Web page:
Coskan’s Approach to Oracle

December 22, 2008

How to use “top” effectively on Linux as a DBA

Filed under: Linux, Tips — coskan @ 7:28 pm

I have been familiar with linux since 2000, when I was at second class of university, but I have never worked  on a  linux machine which was hosting primary production database.   The first OS  I used Oracle on, was IBM AIX then, I always worked on HP/UX with a Server management team  so, I never go that much deep for monitoring tools of Unix based systems, till last couple of weeks at which I started to study for managing oracle on linux exam.

Before studying, my   top command  usage was always like ,  run top / topas  command  then check the processes and quit the screen. I never asked myself, if I can do anything more. on top screen.  Another reason about this laziness, is that , I never liked the layout of manual pages. I always got bored in 5th second 🙂 . On the other hand, when you are studying something on linux, you have to leave all your boredom about man pages behind and start to read them completely.

After reading the manual, I discovered that top screen is very powerfull interactive tool  on which you can do many modifications by parameters like changing the default sort option filtering by users changing the layout refresh time.  You will find small tutorial about what you can do with top at the pages below.

1-Basic top screen

$ top


2- For changing the default layout press f or o in the top screen.  After you press you will see the screen below. Letter with star indicator  are the fields you can see on the default page.


3- When you press any of the starred letter on keyboard their star will diseppear and letter will be lowercase this means you deselected them from fields. When you press any on the non starred letter a star will apper at each one of them and letter will be uppercase This means you selected them as field.


After you change the fields top screen will be like below with UID SWAP PPID and CPU Time columns are added to fields


4- If you want to filter the processes from oracle user only (which is the best option for me) press u to filter the screen and write the username / userid . To remove the filter just press enter after u.


processes from oracle user only


5- If you want only top 10 processes from oracle user just press n and enter 10. To revert back enter 0


Ta daaa you have top 10 oracle sessions  list on your top screen


6- To change the screen refreshment period press d and set the delay with seconds


7- To kill a session press k and give the PID of the session. top10k

After you entered the pid, It will ask you the signal with default of 15


9-  Suppose that you want to change the sort order. There are two ways to do it. First way is press F and set the sorting column from the next screen by pressing the column letter . Second way is using moving by < > keys when you are at the top screen. It can also sort to a field which is not shown on the screen.


Now its all sorted bymemory usage  instead of CPU


10- you can also press W and it will write your current configuration to the conf file to keep it for future usage as a default.

These are all I wanted to mention about interactive usage of TOP command as a DBA.

For more info about the top command just write man top on you command line 🙂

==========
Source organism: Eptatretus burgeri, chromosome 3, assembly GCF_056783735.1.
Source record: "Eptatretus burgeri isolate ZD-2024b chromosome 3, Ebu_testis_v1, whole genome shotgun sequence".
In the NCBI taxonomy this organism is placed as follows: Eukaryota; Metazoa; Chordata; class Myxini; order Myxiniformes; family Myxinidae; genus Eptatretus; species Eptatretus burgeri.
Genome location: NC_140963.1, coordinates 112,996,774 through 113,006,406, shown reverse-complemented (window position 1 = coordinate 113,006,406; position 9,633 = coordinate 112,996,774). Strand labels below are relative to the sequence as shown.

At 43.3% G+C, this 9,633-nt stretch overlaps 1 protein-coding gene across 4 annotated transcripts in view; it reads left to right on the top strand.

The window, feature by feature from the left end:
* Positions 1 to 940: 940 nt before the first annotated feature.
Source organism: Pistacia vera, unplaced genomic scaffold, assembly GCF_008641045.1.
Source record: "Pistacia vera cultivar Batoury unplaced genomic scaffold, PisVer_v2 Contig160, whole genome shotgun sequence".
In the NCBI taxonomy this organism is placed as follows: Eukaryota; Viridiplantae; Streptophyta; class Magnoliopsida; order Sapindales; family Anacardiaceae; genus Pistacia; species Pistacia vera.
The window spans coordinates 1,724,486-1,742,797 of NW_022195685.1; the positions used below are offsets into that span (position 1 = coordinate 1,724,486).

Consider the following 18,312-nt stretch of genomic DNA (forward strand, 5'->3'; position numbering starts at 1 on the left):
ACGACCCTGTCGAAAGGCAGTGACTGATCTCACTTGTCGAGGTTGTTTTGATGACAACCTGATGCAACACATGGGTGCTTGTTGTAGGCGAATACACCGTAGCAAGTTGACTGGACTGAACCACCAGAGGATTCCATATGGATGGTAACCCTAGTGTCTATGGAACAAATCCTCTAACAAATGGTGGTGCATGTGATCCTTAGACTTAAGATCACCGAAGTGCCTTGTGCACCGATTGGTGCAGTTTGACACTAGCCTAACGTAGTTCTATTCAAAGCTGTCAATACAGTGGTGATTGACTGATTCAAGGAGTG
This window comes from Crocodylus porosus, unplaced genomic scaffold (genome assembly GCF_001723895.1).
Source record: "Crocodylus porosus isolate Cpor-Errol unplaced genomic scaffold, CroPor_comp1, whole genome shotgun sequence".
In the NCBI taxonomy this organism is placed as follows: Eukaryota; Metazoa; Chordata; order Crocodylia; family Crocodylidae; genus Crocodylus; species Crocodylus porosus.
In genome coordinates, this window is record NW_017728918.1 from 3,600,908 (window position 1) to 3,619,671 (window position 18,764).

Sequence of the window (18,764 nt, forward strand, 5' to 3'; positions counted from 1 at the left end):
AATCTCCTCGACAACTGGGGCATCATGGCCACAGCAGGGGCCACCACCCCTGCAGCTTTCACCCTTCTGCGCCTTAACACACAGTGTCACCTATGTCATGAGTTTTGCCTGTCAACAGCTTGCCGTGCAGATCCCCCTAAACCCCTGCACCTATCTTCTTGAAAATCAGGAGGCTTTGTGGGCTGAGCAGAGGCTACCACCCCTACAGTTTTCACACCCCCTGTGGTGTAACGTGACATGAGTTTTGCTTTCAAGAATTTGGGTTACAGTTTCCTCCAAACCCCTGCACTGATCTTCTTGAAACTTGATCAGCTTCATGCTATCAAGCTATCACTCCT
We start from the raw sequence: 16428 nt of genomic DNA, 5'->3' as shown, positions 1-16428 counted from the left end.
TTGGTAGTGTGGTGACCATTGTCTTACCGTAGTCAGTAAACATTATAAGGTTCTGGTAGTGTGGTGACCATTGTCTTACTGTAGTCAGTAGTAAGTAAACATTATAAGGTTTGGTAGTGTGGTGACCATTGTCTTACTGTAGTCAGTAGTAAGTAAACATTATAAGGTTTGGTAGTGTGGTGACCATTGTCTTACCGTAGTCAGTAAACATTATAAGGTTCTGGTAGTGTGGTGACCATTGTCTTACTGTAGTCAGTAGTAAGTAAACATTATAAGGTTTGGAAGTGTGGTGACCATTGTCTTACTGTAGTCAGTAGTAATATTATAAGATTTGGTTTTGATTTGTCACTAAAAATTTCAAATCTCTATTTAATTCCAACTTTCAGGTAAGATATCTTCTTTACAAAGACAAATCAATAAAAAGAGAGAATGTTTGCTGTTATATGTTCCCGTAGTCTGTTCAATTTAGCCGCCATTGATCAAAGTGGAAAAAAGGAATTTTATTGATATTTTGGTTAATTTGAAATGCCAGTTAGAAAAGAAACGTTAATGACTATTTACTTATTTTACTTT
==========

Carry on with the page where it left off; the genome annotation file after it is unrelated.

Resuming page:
Wish you Happy Christmas  for all.


December 19, 2008

ORA-29701 when starting oracle during server boot

Filed under: ASM, Tips — coskan @ 6:53 pm

I finally passed 11G New Features exam to upgrade my 10G OCP and now the new target is becoming Managing Oracle on Linux Certified Expert. I will write a blog post about my opinions and my approach to Oracle Certification when I find time,  but now, what I want to write is, a problem I faced during my tests for the exam.

When I was testing to start oracle (ASM Database Listener and dbconsole together) as a service during the server boot , my ASM instance was always failing with the error

“ORA-29701: unable to connect to Cluster Manager”

ASM needs CSS daemons to start before it starts, no matter  the sequence was right(  like below)  ASM wasn’t starting because  CSS daemons wasn’t  starting  in time.

service startup sequence
init.cssd start
dbora start
init.cssd run

On Metalink this problem  listed as  Bug 3458327 . As explained on Metalink Note Id: 264235.1 the workaround is changing the  location of the line in which CSS daemon start  (which is probably at the bottom of inittab) to between run levels rc2.d and rc3.d to make it ready for use of ASM instance like below,


l0:0:wait:/etc/rc.d/rc 0
l1:1:wait:/etc/rc.d/rc 1
l2:2:wait:/etc/rc.d/rc 2
h1:35:respawn:/etc/init.t/init.cssd run >/dev/null 2>&1 </dev/null
l3:3:wait:/etc/rc.d/rc 3
l4:4:wait:/etc/rc.d/rc 4
l5:5:wait:/etc/rc.d/rc 5
l6:6:wait:/etc/rc.d/rc 6

Another option is to change your service script to sleep for 120 sec (thanks Martin for correction) but I prefer the one on the top.

Tests are done on running on Oracle EL5

December 17, 2008

ASMLib and undiscovered disks

Filed under: ASM, Tips — coskan @ 1:03 pm

I won’t give any detailed information but just a quick tip for users who are struggling with discovery of disks they mounted by ASM Lib

If you follow the steps as Tim Halls article ASM using ASMLib and Raw Devices normally everthing should go fine,  but somehow,  if your disks are not discovered, you can first follow very well written ASMLib  troubleshooting guide of Jason Arneil.

If checks are ok,  but disks are still not discovered

you should first try to put ORCL:* (Thanks Saurabh- see the comment) to your ASM disk discovery path

Still doesnt work,   like it did not in my case ?

Try this magical discovery path


If you are lucky as me it will work like charm.

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